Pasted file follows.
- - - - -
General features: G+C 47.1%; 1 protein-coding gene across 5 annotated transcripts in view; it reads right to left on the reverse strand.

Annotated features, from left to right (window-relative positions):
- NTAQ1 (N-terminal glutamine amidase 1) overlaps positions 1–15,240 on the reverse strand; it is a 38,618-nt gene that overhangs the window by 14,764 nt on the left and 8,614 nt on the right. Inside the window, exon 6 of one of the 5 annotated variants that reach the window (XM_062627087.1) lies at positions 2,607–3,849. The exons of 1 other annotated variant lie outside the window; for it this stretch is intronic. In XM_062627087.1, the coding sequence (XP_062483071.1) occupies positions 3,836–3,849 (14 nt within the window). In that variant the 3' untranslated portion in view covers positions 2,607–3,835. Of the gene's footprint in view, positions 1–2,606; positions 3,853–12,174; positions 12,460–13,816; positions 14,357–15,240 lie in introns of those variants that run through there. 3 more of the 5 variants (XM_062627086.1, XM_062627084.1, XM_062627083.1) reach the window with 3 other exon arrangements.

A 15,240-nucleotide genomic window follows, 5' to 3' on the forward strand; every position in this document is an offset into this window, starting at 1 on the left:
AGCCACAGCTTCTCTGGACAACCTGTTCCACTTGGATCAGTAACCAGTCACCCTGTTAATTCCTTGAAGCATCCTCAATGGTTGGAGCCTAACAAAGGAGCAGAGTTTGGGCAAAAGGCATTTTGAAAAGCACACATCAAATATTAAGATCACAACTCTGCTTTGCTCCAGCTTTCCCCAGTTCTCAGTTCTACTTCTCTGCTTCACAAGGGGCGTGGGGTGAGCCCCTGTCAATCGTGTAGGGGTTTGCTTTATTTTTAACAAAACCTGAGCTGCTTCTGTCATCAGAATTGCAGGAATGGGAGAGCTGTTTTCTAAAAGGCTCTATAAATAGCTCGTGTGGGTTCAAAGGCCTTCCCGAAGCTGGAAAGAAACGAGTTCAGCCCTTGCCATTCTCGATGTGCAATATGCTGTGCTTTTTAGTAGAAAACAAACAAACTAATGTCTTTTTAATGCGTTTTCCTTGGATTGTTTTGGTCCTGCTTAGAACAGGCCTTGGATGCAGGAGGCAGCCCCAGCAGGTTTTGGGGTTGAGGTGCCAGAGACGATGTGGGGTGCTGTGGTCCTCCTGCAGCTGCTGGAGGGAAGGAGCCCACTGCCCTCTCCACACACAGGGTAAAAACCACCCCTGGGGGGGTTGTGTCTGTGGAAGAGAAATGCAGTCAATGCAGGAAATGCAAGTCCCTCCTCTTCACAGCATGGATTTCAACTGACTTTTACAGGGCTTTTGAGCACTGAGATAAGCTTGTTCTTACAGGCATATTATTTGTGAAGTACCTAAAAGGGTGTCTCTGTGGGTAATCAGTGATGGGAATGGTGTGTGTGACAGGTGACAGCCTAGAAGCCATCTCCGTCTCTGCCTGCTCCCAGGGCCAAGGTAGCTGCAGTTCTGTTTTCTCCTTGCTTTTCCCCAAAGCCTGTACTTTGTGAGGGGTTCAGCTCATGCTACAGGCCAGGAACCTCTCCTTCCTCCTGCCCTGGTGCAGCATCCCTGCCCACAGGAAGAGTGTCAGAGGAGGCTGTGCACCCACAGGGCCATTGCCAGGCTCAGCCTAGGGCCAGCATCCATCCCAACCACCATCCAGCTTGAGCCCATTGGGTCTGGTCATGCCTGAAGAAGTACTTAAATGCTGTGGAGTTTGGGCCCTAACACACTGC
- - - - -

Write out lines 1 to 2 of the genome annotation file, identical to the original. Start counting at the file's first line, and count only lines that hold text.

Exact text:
General features: G+C 47.1%; 1 protein-coding gene across 5 annotated transcripts in view; it reads right to left on the reverse strand.

Annotated features, from left to right (window-relative positions):